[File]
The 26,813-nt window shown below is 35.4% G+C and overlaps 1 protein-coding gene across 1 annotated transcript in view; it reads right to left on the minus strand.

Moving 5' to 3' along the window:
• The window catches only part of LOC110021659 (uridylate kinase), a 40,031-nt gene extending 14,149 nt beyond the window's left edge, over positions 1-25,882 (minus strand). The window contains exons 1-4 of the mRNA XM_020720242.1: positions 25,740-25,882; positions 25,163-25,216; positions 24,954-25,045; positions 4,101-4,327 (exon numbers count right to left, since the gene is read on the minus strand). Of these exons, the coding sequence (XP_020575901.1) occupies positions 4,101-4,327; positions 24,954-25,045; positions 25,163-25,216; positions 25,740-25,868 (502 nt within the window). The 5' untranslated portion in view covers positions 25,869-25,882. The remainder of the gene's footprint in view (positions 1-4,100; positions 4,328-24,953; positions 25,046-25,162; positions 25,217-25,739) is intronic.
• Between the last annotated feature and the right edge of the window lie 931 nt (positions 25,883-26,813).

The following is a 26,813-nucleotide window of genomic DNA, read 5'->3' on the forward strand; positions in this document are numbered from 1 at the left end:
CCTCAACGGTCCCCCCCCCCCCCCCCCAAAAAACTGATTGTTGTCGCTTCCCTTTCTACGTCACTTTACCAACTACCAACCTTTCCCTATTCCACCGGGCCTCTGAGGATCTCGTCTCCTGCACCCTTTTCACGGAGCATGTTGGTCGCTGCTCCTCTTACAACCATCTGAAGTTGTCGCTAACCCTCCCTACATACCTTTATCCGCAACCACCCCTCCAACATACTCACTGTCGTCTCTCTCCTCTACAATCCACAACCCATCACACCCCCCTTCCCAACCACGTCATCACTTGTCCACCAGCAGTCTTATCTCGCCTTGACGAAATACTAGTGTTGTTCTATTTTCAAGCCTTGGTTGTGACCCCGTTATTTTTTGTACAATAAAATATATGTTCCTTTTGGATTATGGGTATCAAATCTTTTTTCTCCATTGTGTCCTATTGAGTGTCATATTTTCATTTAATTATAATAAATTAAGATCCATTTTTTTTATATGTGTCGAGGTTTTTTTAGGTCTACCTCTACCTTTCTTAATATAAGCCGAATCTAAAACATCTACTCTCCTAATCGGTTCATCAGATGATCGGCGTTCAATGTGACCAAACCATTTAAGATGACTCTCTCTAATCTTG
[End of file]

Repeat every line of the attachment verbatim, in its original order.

The 26,813-nt window shown below is 35.4% G+C and overlaps 1 protein-coding gene across 1 annotated transcript in view; it reads right to left on the minus strand.

Moving 5' to 3' along the window:
• The window catches only part of LOC110021659 (uridylate kinase), a 40,031-nt gene extending 14,149 nt beyond the window's left edge, over positions 1-25,882 (minus strand). The window contains exons 1-4 of the mRNA XM_020720242.1: positions 25,740-25,882; positions 25,163-25,216; positions 24,954-25,045; positions 4,101-4,327 (exon numbers count right to left, since the gene is read on the minus strand). Of these exons, the coding sequence (XP_020575901.1) occupies positions 4,101-4,327; positions 24,954-25,045; positions 25,163-25,216; positions 25,740-25,868 (502 nt within the window). The 5' untranslated portion in view covers positions 25,869-25,882. The remainder of the gene's footprint in view (positions 1-4,100; positions 4,328-24,953; positions 25,046-25,162; positions 25,217-25,739) is intronic.
• Between the last annotated feature and the right edge of the window lie 931 nt (positions 25,883-26,813).

The following is a 26,813-nucleotide window of genomic DNA, read 5'->3' on the forward strand; positions in this document are numbered from 1 at the left end:
CCTCAACGGTCCCCCCCCCCCCCCCCCAAAAAACTGATTGTTGTCGCTTCCCTTTCTACGTCACTTTACCAACTACCAACCTTTCCCTATTCCACCGGGCCTCTGAGGATCTCGTCTCCTGCACCCTTTTCACGGAGCATGTTGGTCGCTGCTCCTCTTACAACCATCTGAAGTTGTCGCTAACCCTCCCTACATACCTTTATCCGCAACCACCCCTCCAACATACTCACTGTCGTCTCTCTCCTCTACAATCCACAACCCATCACACCCCCCTTCCCAACCACGTCATCACTTGTCCACCAGCAGTCTTATCTCGCCTTGACGAAATACTAGTGTTGTTCTATTTTCAAGCCTTGGTTGTGACCCCGTTATTTTTTGTACAATAAAATATATGTTCCTTTTGGATTATGGGTATCAAATCTTTTTTCTCCATTGTGTCCTATTGAGTGTCATATTTTCATTTAATTATAATAAATTAAGATCCATTTTTTTTATATGTGTCGAGGTTTTTTTAGGTCTACCTCTACCTTTCTTAATATAAGCCGAATCTAAAACATCTACTCTCCTAATCGGTTCATCAGATGATCGGCGTTCAATGTGACCAAACCATTTAAGATGACTCTCTCTAATCTTG